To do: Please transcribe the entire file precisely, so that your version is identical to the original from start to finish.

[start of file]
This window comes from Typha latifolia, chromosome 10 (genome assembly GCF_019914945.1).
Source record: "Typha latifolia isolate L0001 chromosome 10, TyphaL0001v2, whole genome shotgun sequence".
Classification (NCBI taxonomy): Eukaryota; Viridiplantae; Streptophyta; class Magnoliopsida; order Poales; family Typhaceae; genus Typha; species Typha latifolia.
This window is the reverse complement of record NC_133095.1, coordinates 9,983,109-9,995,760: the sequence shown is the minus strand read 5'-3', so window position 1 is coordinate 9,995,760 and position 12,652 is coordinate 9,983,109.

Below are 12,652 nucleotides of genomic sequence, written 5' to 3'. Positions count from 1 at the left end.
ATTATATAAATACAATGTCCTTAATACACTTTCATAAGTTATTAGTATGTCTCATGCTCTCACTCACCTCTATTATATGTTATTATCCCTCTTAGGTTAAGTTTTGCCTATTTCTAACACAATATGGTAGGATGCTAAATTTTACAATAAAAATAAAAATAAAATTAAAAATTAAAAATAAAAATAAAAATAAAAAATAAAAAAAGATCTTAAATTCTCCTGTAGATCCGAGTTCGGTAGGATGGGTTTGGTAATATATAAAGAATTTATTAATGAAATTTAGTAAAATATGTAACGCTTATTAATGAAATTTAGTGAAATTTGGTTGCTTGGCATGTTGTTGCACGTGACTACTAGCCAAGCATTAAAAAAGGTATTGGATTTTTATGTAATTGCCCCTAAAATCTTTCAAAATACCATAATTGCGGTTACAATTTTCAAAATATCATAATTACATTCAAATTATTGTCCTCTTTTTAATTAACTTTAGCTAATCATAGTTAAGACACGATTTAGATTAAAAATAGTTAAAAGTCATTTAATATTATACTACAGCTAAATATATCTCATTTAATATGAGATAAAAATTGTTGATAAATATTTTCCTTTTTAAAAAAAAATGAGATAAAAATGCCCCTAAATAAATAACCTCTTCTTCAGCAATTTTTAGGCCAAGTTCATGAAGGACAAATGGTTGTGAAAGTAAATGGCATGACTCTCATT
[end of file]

This window comes from Typha latifolia, chromosome 10 (genome assembly GCF_019914945.1).
Source record: "Typha latifolia isolate L0001 chromosome 10, TyphaL0001v2, whole genome shotgun sequence".
Classification (NCBI taxonomy): Eukaryota; Viridiplantae; Streptophyta; class Magnoliopsida; order Poales; family Typhaceae; genus Typha; species Typha latifolia.
This window is the reverse complement of record NC_133095.1, coordinates 9,983,109-9,995,760: the sequence shown is the minus strand read 5'-3', so window position 1 is coordinate 9,995,760 and position 12,652 is coordinate 9,983,109.

Below are 12,652 nucleotides of genomic sequence, written 5' to 3'. Positions count from 1 at the left end.
ATTATATAAATACAATGTCCTTAATACACTTTCATAAGTTATTAGTATGTCTCATGCTCTCACTCACCTCTATTATATGTTATTATCCCTCTTAGGTTAAGTTTTGCCTATTTCTAACACAATATGGTAGGATGCTAAATTTTACAATAAAAATAAAAATAAAATTAAAAATTAAAAATAAAAATAAAAATAAAAAATAAAAAAAGATCTTAAATTCTCCTGTAGATCCGAGTTCGGTAGGATGGGTTTGGTAATATATAAAGAATTTATTAATGAAATTTAGTAAAATATGTAACGCTTATTAATGAAATTTAGTGAAATTTGGTTGCTTGGCATGTTGTTGCACGTGACTACTAGCCAAGCATTAAAAAAGGTATTGGATTTTTATGTAATTGCCCCTAAAATCTTTCAAAATACCATAATTGCGGTTACAATTTTCAAAATATCATAATTACATTCAAATTATTGTCCTCTTTTTAATTAACTTTAGCTAATCATAGTTAAGACACGATTTAGATTAAAAATAGTTAAAAGTCATTTAATATTATACTACAGCTAAATATATCTCATTTAATATGAGATAAAAATTGTTGATAAATATTTTCCTTTTTAAAAAAAAATGAGATAAAAATGCCCCTAAATAAATAACCTCTTCTTCAGCAATTTTTAGGCCAAGTTCATGAAGGACAAATGGTTGTGAAAGTAAATGGCATGACTCTCATT